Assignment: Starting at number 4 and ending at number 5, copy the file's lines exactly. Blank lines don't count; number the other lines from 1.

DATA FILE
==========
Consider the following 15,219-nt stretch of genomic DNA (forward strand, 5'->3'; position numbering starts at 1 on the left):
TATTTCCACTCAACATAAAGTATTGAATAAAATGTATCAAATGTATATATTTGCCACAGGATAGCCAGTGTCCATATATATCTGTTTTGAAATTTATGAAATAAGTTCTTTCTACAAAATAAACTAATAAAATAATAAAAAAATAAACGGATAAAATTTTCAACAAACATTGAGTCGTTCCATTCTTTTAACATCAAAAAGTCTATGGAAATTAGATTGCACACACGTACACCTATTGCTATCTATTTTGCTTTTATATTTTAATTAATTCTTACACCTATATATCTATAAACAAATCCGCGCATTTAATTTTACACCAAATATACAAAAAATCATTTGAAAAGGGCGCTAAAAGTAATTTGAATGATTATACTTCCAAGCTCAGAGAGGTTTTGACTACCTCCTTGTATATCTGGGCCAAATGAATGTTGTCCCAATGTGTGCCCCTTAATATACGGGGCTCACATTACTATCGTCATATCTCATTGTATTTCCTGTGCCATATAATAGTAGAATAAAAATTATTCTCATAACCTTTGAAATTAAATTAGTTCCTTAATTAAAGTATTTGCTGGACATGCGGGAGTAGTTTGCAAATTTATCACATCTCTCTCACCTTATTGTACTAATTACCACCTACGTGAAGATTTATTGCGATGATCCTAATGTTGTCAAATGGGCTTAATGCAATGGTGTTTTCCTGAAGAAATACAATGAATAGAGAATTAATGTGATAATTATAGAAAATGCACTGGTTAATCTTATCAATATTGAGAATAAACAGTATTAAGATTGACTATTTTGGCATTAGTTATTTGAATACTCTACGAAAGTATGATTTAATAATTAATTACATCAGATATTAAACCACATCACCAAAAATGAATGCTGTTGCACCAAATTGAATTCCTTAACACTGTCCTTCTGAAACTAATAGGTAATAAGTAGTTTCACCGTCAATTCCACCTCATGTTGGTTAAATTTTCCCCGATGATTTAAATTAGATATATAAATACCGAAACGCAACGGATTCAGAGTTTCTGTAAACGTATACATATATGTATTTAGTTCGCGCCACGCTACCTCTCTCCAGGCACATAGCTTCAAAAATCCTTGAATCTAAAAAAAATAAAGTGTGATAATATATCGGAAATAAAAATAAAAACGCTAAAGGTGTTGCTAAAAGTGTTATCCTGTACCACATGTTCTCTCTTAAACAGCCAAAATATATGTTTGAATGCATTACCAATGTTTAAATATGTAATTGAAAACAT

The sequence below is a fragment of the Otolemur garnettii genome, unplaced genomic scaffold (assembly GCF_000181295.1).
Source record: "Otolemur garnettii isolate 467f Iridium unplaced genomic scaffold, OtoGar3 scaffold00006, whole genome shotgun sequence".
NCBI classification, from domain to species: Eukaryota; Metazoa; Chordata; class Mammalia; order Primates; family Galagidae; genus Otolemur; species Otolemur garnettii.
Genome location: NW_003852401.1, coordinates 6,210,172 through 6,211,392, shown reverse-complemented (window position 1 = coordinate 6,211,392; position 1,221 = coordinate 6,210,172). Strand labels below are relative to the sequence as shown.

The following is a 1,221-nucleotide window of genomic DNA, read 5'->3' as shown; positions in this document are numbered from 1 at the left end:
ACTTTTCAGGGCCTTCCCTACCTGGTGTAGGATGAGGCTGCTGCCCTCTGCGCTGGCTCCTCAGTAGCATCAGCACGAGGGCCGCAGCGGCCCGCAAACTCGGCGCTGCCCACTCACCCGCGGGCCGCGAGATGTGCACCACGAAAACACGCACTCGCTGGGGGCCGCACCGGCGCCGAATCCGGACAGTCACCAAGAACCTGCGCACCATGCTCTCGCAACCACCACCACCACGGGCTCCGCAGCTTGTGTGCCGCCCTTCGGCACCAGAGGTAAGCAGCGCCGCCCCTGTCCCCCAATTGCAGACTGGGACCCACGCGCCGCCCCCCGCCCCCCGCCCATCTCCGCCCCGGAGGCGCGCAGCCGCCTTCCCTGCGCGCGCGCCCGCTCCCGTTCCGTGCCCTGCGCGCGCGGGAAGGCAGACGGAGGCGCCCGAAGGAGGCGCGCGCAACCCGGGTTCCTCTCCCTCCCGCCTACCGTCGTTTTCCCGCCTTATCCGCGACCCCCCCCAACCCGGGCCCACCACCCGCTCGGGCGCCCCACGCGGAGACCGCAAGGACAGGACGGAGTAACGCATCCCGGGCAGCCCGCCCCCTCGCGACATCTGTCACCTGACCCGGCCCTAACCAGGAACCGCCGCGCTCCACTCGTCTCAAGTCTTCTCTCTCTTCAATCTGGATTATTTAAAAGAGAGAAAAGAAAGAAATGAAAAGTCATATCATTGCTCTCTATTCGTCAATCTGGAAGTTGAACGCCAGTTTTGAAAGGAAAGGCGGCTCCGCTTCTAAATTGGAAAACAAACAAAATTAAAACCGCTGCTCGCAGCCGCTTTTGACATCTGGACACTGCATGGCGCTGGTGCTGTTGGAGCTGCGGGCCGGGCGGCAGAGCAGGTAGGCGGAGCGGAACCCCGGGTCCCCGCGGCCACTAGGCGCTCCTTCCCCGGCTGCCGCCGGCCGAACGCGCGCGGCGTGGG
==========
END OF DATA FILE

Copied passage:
Source record: "Otolemur garnettii isolate 467f Iridium unplaced genomic scaffold, OtoGar3 scaffold00006, whole genome shotgun sequence".
NCBI classification, from domain to species: Eukaryota; Metazoa; Chordata; class Mammalia; order Primates; family Galagidae; genus Otolemur; species Otolemur garnettii.